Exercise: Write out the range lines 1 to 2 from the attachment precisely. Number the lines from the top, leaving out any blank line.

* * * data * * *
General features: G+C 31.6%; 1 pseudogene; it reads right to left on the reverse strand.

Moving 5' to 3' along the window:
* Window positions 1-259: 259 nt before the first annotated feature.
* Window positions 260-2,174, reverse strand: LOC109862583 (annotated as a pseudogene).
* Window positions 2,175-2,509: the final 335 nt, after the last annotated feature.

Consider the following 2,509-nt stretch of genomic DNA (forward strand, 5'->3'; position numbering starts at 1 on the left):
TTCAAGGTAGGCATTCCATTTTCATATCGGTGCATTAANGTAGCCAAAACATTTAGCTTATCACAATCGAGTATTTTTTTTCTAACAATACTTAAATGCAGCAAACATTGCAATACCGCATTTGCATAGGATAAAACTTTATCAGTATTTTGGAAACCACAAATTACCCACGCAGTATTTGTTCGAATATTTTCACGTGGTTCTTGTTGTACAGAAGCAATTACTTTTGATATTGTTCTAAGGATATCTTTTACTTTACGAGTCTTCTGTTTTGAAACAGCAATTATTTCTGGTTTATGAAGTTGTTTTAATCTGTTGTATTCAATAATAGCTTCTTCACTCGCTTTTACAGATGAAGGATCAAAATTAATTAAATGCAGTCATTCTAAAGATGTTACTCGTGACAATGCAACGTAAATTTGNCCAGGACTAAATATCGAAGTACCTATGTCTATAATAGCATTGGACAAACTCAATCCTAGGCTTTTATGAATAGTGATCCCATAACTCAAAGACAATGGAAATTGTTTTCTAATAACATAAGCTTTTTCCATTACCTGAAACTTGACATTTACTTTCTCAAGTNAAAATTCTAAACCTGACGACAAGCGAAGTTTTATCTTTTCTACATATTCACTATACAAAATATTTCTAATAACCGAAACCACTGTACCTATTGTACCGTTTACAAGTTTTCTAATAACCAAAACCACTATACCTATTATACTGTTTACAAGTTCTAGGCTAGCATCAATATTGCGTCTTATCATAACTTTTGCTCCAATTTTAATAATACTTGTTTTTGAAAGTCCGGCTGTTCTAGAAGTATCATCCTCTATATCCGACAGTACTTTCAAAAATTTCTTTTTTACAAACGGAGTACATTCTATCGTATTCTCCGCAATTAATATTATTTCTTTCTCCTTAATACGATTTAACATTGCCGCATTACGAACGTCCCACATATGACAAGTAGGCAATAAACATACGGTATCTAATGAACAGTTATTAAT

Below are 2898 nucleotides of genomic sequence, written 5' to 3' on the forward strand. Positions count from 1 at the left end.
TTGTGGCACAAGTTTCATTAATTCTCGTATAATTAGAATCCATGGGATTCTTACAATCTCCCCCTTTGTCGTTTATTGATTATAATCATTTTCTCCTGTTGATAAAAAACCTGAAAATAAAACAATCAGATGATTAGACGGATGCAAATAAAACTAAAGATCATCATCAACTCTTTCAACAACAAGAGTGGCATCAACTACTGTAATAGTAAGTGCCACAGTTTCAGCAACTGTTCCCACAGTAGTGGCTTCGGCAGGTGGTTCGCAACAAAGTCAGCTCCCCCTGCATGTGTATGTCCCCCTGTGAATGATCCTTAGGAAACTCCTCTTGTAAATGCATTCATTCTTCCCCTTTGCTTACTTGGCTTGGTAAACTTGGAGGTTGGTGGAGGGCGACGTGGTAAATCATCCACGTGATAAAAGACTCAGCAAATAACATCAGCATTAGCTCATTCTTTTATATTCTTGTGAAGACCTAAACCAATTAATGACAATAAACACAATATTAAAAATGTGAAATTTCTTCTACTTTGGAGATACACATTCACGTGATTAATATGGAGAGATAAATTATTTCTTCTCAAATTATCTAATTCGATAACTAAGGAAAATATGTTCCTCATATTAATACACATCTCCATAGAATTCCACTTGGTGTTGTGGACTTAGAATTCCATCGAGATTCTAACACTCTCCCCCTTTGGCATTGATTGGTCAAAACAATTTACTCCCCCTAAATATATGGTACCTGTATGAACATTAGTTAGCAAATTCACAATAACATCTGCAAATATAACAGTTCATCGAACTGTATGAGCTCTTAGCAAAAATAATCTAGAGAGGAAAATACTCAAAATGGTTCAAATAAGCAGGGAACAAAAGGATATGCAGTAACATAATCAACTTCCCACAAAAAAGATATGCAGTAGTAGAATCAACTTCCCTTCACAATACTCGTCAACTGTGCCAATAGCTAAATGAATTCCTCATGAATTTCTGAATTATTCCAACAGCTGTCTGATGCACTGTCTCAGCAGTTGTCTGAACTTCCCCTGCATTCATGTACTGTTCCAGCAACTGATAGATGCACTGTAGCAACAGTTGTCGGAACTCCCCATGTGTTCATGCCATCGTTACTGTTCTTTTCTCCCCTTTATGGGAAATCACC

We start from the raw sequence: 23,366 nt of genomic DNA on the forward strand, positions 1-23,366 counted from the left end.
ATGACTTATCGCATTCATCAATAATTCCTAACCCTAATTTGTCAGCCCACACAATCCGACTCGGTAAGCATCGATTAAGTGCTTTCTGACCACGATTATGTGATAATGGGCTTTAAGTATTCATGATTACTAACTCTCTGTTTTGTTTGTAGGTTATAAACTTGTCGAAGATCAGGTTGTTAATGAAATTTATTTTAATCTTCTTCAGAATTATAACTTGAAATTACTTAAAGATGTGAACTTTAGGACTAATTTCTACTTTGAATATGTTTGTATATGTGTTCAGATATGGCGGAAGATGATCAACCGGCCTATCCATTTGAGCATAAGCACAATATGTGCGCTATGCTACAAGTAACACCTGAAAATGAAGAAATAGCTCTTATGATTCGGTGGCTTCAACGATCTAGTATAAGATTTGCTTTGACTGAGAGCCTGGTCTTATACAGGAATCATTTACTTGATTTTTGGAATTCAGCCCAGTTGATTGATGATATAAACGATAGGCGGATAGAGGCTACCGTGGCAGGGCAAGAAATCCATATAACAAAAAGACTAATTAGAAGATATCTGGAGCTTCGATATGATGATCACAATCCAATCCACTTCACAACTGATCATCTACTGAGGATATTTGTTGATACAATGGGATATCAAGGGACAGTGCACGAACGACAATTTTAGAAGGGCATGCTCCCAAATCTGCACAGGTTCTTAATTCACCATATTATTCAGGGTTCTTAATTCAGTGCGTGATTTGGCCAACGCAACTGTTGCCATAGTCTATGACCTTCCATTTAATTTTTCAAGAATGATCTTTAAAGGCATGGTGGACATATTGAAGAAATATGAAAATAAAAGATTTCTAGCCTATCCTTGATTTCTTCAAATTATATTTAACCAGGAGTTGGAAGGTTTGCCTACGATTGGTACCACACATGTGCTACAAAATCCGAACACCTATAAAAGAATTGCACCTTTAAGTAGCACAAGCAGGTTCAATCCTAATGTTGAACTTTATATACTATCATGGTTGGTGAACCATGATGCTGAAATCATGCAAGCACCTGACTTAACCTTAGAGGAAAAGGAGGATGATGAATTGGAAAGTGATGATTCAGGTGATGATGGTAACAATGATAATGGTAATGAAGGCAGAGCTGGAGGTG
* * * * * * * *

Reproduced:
General features: G+C 31.6%; 1 pseudogene; it reads right to left on the reverse strand.

Moving 5' to 3' along the window: